Note: there are strict requirements by the Food Safety commission for traditional pølse to be of the highest quality and they have even set requirements for what types of ingredients are allowed.
Like Norwegian beer, you will find seasonal pølse – Christmas pølse (Julepølse) is obviously found only in the lead up to the celebrations.
If you are planning to eat Norwegian style, use boil pølse on the stove and add to meals with potatoes and stew.
Note; steer away from tinned cheap pølse and meatballs.
Fish cakes: these also come in lots of variation and are generally served with a white sauce and lots of parsley. The Norwegians also use a basic white sauce on broccoli with cheese on top. These fish cakes are often found in fish shops, fried or steamed, ready to eat. A great fast snack.
Reindeer: we strongly suggest you try reindeer meat when you are travelling in the far north. It generally comes frozen, so look for finely cut reindeer meat in the freezer section. It is a more expensive option, but absolutely delicious albeit quite gamey. Be sure to get mushrooms, a small amount of brown cheese and rømme (crème fraiche). Fry it all up in a pan - a bit like a beef stroganoff. Serve with boiled potatoes or rice.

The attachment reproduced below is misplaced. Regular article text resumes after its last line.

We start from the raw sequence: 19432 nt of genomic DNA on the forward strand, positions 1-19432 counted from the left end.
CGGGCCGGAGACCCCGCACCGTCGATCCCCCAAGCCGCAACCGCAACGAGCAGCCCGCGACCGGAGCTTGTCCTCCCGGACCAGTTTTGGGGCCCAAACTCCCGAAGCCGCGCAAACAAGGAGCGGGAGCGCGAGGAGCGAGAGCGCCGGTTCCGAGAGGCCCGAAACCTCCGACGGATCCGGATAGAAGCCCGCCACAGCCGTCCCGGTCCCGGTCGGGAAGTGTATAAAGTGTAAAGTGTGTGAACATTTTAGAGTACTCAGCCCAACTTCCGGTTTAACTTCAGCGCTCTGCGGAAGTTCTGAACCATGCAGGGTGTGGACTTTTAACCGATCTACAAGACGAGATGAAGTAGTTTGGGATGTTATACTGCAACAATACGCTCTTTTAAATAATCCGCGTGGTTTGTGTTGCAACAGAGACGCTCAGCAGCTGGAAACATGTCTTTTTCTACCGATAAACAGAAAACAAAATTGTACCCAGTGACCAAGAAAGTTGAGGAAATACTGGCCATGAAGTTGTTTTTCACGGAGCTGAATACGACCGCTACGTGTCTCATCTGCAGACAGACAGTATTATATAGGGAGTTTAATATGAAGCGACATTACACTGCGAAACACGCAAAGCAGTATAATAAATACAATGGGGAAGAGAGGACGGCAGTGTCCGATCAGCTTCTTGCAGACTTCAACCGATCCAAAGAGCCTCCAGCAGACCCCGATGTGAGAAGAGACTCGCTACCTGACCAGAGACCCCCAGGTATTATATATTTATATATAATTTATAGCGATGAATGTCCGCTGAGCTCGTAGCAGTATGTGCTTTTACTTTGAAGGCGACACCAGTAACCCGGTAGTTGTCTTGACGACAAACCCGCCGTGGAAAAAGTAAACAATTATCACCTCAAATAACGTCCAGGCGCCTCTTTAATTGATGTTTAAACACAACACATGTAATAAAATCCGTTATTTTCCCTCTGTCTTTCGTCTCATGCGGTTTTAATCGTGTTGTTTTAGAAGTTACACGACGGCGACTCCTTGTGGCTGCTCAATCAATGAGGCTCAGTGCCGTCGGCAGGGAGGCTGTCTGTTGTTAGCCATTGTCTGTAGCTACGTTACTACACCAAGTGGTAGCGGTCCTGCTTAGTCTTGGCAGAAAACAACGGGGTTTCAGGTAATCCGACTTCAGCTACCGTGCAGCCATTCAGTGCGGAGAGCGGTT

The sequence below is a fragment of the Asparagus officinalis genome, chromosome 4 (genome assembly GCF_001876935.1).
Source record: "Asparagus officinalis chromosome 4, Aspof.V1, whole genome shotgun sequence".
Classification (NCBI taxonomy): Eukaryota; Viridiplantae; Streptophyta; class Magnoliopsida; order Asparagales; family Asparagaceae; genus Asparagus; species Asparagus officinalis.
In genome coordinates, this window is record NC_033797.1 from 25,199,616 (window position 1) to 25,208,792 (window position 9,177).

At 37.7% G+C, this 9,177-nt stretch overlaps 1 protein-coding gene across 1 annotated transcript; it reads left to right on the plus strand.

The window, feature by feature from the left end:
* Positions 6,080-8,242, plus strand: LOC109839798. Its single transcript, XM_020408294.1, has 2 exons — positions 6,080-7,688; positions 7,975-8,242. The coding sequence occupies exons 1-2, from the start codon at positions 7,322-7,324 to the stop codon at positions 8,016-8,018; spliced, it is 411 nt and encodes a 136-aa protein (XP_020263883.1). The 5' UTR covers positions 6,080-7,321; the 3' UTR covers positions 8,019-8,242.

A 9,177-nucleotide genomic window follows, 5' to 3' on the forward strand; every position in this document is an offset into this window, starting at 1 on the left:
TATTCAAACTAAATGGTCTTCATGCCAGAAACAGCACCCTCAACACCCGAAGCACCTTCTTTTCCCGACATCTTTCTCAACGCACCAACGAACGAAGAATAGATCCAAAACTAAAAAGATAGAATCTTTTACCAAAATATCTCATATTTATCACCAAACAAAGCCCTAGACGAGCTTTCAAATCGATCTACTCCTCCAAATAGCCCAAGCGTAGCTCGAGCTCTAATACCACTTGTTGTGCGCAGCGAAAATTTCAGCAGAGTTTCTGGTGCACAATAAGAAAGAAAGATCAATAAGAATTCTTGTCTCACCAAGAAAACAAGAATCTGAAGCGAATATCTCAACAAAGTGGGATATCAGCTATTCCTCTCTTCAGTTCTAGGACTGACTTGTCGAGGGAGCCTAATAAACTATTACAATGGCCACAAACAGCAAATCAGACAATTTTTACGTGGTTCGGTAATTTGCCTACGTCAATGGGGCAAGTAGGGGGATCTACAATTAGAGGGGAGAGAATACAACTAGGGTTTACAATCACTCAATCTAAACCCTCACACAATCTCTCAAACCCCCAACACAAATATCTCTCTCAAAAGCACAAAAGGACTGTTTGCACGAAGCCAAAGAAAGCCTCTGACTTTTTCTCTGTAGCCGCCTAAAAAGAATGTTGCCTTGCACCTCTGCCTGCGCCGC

Mushrooms: if you are travelling in the chanterelle harvest season (mid/late August), be sure to try them. They are the yellow mushroom found in autumn. Or better still, have a look around the pine forests and pick some. Be sure to image search them before you head out so you know what to pick. They are really delicious with the brown cheese sauce and reindeer.